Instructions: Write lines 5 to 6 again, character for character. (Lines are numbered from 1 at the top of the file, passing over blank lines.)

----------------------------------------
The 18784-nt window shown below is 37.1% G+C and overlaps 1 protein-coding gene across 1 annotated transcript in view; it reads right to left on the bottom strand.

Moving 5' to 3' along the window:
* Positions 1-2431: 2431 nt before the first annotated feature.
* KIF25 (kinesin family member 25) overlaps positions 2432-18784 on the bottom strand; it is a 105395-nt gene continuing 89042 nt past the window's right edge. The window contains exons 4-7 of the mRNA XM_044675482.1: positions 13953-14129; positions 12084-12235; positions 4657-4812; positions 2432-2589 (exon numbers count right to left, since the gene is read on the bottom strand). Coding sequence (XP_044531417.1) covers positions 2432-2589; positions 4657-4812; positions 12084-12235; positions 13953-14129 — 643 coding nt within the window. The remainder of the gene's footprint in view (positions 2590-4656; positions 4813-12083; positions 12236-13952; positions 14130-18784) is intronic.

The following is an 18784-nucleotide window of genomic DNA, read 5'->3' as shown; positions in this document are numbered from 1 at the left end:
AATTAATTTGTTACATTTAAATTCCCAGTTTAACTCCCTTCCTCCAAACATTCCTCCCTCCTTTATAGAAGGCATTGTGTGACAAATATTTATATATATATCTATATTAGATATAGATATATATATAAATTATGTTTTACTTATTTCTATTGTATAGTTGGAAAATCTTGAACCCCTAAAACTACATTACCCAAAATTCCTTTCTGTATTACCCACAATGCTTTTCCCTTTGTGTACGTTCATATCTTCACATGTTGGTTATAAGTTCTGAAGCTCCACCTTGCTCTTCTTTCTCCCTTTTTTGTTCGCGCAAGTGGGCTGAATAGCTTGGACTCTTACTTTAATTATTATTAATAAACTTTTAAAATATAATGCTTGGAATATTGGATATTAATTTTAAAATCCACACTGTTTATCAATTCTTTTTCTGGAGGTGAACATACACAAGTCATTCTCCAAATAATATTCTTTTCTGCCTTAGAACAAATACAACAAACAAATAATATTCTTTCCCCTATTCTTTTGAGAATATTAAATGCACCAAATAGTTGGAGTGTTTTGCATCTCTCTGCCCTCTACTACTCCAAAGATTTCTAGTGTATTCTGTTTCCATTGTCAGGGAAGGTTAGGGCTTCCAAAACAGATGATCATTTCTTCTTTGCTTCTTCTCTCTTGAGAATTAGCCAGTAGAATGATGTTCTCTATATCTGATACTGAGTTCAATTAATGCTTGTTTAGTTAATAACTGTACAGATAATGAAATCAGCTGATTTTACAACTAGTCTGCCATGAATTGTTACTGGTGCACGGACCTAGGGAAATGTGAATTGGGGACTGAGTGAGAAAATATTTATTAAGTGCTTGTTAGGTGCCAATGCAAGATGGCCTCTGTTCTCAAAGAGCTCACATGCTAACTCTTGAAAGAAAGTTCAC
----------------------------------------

The following is an 18784-nucleotide window of genomic DNA, read 5'->3' as shown; positions in this document are numbered from 1 at the left end:
AATTAATTTGTTACATTTAAATTCCCAGTTTAACTCCCTTCCTCCAAACATTCCTCCCTCCTTTATAGAAGGCATTGTGTGACAAATATTTATATATATATCTATATTAGATATAGATATATATATAAATTATGTTTTACTTATTTCTATTGTATAGTTGGAAAATCTTGAACCCCTAAAACTACATTACCCAAAATTCCTTTCTGTATTACCCACAATGCTTTTCCCTTTGTGTACGTTCATATCTTCACATGTTGGTTATAAGTTCTGAAGCTCCACCTTGCTCTTCTTTCTCCCTTTTTTGTTCGCGCAAGTGGGCTGAATAGCTTGGACTCTTACTTTAATTATTATTAATAAACTTTTAAAATATAATGCTTGGAATATTGGATATTAATTTTAAAATCCACACTGTTTATCAATTCTTTTTCTGGAGGTGAACATACACAAGTCATTCTCCAAATAATATTCTTTTCTGCCTTAGAACAAATACAACAAACAAATAATATTCTTTCCCCTATTCTTTTGAGAATATTAAATGCACCAAATAGTTGGAGTGTTTTGCATCTCTCTGCCCTCTACTACTCCAAAGATTTCTAGTGTATTCTGTTTCCATTGTCAGGGAAGGTTAGGGCTTCCAAAACAGATGATCATTTCTTCTTTGCTTCTTCTCTCTTGAGAATTAGCCAGTAGAATGATGTTCTCTATATCTGATACTGAGTTCAATTAATGCTTGTTTAGTTAATAACTGTACAGATAATGAAATCAGCTGATTTTACAACTAGTCTGCCATGAATTGTTACTGGTGCACGGACCTAGGGAAATGTGAATTGGGGACTGAGTGAGAAAATATTTATTAAGTGCTTGTTAGGTGCCAATGCAAGATGGCCTCTGTTCTCAAAGAGCTCACATGCTAACTCTTGAAAGAAAGTTCAC